Why I'm Breaking Up With Coffee
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Health and Wellness

Why I'm Breaking Up With Coffee

My whole day depended on a cup of coffee.

Why I'm Breaking Up With Coffee
Jessica Fisgaer

I started drinking coffee when my grandma bought my mom a Keurig machine for her birthday right before I turned 13. As soon as my dad finished setting it up, I was instantly hooked. Using the smallest button, I would make myself a cup each morning before school. Eventually, I worked my way up to a medium sized cup, then large, and eventually to drinking a cup every single day.

When I started high school, I quickly found myself dependent on coffee. With my busier schedule, earlier mornings, and later nights, I found myself drinking coffee more and more to stay awake, sometimes drinking multiple cups a day. If I didn't have some, I would be half asleep the entire day. Things took even more of a turn for the worse when I started college last year.

To put it simply, college turned my whole world upside down, and adjusting to my new lifestyle was really hard. I felt like I was in a constant state of being tired and that the only thing that could get me through it was coffee.

My daily routine began to revolve around coffee. I need to make sure I had coffee each morning and had enough time to make or get it. Having a Dunkin' steps outside of my resident hall did not help my case, especially when Perks members got $1 medium hot or iced coffee whenever the Eagles were playing or when the 76ers and Flyers had home games. I was drinking and buying coffee more than ever before.

If there was a morning that I did not get coffee for whatever the reason was, my day was over before it even began. I would be beyond irritable, more than half-asleep, unable to focus, and get a terrible headache. It was so unhealthy. You should have seen me the week that my coffee machine broke and I had to wait for my new one to be delivered. I think it safe to say that I was addicted to caffeine.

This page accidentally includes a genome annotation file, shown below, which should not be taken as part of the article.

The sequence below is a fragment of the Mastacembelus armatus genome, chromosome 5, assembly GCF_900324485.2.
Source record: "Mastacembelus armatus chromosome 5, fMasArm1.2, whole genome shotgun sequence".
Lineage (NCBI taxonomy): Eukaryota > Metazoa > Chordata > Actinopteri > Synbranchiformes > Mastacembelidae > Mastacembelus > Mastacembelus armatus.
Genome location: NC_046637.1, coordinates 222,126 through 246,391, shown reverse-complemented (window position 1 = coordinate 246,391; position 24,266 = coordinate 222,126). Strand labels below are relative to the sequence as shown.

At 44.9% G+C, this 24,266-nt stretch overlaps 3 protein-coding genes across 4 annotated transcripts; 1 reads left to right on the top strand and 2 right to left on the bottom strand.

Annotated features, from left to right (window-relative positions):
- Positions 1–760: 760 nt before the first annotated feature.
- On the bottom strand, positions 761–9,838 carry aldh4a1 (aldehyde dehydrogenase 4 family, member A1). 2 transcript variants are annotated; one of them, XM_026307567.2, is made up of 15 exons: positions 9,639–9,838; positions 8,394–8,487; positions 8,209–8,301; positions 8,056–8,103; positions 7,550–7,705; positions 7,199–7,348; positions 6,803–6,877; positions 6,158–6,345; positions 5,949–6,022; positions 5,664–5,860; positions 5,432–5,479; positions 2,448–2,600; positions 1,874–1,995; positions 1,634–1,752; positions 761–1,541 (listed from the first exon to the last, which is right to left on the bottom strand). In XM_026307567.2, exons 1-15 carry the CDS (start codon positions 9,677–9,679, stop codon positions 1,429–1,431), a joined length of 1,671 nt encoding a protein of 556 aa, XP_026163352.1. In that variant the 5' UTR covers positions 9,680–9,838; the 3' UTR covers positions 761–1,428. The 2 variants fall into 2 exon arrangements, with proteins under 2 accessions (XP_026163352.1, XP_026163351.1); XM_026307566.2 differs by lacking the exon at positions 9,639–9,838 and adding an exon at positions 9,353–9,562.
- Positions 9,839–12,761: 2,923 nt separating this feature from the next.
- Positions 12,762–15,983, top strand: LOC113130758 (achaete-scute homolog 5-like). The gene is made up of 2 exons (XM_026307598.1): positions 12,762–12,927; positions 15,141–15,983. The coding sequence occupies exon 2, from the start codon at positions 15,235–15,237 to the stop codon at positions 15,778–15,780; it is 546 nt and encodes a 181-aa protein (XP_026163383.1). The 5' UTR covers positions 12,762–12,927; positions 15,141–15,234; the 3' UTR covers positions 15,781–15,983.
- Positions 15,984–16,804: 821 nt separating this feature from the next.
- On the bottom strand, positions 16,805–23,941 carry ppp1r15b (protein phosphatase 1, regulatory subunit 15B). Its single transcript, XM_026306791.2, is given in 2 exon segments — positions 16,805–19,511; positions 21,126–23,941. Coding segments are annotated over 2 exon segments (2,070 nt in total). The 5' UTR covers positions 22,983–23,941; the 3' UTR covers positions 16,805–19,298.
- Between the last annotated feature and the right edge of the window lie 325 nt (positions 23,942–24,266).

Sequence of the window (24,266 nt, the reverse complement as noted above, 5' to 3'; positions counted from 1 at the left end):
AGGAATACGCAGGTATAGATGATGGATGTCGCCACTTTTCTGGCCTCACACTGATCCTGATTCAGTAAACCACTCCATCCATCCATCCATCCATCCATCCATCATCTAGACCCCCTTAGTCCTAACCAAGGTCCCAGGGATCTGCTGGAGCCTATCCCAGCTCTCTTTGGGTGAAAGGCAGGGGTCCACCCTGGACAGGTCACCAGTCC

While on summer break, I decided that I didn't want to be so dependent on coffee this upcoming school year. So, I slowly started to back off on my daily cup of coffee and limited myself to one cup of Dunkin' a week. I went from no coffee a day here and there, to every other day, to a few days in a row. It was difficult at first, but it got easier. I just recently went an entire week without a single cup of coffee, and it's been about three weeks since I had Dunkin'.

Since I've cut back on the caffeine, I physically feel a lot better and healthier. I feel more awake. I've had less headaches. I'm in better moods. I've been drinking a lot more water. I don't bloat as much, and I even lost a little bit of weight because of all the sugar that I had cut out of my diet by not drinking coffee everyday.

This is not to say that coffee is bad for everyone and that everyone should give it up. It was having more of a negative impact on my life than I initially realized, and I decided to make a change for the better. I look forward to seeing how I do when I go back to school in three weeks. But I do know that I am not the only college student with a caffeine dependency. If you are someone who struggles like me, it won't hurt to try to cut back a little and see if you can also benefit from it.

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This article has not been reviewed by Odyssey HQ and solely reflects the ideas and opinions of the creator.
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